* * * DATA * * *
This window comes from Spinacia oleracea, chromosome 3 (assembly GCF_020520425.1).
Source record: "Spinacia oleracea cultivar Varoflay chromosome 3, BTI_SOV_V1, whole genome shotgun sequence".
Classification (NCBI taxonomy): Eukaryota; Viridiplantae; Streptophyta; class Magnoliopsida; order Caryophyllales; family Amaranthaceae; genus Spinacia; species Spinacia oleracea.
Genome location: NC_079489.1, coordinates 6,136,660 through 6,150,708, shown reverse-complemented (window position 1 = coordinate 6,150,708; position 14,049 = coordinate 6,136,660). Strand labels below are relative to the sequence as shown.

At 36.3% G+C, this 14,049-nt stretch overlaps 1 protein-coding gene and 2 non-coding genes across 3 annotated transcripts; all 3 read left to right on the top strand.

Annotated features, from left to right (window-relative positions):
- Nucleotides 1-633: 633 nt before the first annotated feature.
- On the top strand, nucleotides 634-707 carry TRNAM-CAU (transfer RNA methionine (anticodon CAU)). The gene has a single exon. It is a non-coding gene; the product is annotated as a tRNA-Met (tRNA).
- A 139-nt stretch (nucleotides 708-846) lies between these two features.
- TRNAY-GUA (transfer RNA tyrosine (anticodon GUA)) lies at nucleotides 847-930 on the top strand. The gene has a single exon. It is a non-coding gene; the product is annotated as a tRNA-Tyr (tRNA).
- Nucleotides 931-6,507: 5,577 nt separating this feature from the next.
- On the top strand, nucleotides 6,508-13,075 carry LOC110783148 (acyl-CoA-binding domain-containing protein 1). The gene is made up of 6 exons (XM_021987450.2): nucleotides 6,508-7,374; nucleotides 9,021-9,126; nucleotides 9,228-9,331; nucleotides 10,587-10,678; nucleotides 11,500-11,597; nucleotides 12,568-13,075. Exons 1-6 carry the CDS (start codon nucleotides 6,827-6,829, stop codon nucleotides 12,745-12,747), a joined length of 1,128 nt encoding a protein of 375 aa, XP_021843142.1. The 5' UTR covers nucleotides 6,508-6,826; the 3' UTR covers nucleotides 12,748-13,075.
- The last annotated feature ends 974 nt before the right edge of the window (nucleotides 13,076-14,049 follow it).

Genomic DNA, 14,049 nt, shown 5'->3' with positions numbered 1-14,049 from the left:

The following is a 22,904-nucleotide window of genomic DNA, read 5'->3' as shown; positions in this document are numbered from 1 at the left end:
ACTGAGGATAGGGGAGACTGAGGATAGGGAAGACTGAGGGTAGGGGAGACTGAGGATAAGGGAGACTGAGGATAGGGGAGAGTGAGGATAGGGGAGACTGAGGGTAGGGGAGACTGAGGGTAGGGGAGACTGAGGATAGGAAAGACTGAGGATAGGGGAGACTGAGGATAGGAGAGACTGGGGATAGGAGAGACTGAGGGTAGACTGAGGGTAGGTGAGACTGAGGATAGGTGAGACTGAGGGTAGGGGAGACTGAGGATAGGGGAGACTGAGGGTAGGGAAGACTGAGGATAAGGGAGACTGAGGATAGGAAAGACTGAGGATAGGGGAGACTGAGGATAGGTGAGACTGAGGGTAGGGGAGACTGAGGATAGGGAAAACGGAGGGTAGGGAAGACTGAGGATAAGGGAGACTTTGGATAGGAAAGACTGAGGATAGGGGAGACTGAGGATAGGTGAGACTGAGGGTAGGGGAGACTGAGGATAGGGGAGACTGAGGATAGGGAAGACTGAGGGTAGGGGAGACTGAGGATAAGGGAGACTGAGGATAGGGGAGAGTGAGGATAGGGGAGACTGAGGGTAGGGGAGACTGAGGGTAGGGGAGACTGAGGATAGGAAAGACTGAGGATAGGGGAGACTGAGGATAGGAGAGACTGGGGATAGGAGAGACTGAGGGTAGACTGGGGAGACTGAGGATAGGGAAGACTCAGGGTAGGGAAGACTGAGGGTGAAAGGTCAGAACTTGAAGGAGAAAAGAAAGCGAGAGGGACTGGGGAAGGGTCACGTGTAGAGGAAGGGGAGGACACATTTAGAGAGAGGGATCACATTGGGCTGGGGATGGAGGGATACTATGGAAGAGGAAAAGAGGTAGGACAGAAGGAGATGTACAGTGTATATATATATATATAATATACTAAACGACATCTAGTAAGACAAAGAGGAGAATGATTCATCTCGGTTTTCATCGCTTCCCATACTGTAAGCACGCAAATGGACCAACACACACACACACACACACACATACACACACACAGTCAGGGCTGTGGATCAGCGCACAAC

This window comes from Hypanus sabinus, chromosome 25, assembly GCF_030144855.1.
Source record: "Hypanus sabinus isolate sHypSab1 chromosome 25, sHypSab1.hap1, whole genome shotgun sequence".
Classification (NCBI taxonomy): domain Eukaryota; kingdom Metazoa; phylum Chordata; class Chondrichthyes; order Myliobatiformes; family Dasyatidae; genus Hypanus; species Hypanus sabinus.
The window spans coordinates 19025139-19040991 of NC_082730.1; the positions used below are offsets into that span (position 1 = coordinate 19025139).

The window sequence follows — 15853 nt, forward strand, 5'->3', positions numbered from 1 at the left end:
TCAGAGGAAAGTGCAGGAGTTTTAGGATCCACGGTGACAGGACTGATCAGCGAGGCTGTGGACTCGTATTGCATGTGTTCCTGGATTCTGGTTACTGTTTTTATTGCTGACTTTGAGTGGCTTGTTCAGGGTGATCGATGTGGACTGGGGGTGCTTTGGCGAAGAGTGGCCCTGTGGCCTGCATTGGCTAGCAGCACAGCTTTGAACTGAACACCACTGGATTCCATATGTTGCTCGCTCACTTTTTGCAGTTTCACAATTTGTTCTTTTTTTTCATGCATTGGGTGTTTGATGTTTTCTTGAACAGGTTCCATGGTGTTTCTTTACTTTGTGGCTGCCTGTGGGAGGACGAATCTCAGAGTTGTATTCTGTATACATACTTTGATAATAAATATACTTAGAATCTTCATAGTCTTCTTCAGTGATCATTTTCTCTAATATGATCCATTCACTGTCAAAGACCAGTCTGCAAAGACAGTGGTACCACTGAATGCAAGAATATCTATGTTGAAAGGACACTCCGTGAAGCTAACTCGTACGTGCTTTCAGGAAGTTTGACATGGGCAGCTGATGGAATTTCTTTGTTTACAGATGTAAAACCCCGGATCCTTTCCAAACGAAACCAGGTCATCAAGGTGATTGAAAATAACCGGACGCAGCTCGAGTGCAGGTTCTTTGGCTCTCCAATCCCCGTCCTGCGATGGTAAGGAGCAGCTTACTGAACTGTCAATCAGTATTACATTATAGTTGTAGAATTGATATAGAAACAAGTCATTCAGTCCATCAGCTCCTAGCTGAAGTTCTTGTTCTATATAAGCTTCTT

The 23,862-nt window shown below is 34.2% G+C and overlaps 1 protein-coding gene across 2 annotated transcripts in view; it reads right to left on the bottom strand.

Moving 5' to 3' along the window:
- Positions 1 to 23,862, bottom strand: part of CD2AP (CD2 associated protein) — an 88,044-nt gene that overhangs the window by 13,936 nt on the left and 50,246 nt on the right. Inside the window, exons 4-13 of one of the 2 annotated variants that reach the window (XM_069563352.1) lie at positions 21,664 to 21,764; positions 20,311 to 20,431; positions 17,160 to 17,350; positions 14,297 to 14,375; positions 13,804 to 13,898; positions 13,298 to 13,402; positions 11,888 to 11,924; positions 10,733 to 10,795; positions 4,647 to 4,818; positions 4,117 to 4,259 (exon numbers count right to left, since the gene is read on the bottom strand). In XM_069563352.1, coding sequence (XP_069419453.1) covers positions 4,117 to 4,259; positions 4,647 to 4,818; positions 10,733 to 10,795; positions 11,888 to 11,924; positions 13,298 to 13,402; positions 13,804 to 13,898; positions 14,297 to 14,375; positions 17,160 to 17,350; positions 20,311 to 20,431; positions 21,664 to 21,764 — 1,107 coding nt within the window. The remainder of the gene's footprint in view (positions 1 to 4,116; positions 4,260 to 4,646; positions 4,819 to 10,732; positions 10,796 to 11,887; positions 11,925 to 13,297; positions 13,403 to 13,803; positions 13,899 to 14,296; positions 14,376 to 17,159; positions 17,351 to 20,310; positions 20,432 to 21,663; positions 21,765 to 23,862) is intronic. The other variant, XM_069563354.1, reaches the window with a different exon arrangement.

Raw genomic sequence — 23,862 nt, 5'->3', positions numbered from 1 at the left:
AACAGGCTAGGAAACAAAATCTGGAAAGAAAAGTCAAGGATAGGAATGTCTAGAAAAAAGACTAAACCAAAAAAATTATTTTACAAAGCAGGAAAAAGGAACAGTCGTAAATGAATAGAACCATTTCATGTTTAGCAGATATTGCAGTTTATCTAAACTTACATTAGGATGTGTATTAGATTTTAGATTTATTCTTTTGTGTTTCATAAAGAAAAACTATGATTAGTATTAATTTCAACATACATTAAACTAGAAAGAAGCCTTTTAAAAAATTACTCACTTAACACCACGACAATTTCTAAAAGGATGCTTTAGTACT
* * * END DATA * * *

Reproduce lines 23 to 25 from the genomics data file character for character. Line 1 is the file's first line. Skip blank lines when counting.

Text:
The 23,862-nt window shown below is 34.2% G+C and overlaps 1 protein-coding gene across 2 annotated transcripts in view; it reads right to left on the bottom strand.

Moving 5' to 3' along the window:
- Positions 1 to 23,862, bottom strand: part of CD2AP (CD2 associated protein) — an 88,044-nt gene that overhangs the window by 13,936 nt on the left and 50,246 nt on the right. Inside the window, exons 4-13 of one of the 2 annotated variants that reach the window (XM_069563352.1) lie at positions 21,664 to 21,764; positions 20,311 to 20,431; positions 17,160 to 17,350; positions 14,297 to 14,375; positions 13,804 to 13,898; positions 13,298 to 13,402; positions 11,888 to 11,924; positions 10,733 to 10,795; positions 4,647 to 4,818; positions 4,117 to 4,259 (exon numbers count right to left, since the gene is read on the bottom strand). In XM_069563352.1, coding sequence (XP_069419453.1) covers positions 4,117 to 4,259; positions 4,647 to 4,818; positions 10,733 to 10,795; positions 11,888 to 11,924; positions 13,298 to 13,402; positions 13,804 to 13,898; positions 14,297 to 14,375; positions 17,160 to 17,350; positions 20,311 to 20,431; positions 21,664 to 21,764 — 1,107 coding nt within the window. The remainder of the gene's footprint in view (positions 1 to 4,116; positions 4,260 to 4,646; positions 4,819 to 10,732; positions 10,796 to 11,887; positions 11,925 to 13,297; positions 13,403 to 13,803; positions 13,899 to 14,296; positions 14,376 to 17,159; positions 17,351 to 20,310; positions 20,432 to 21,663; positions 21,765 to 23,862) is intronic. The other variant, XM_069563354.1, reaches the window with a different exon arrangement.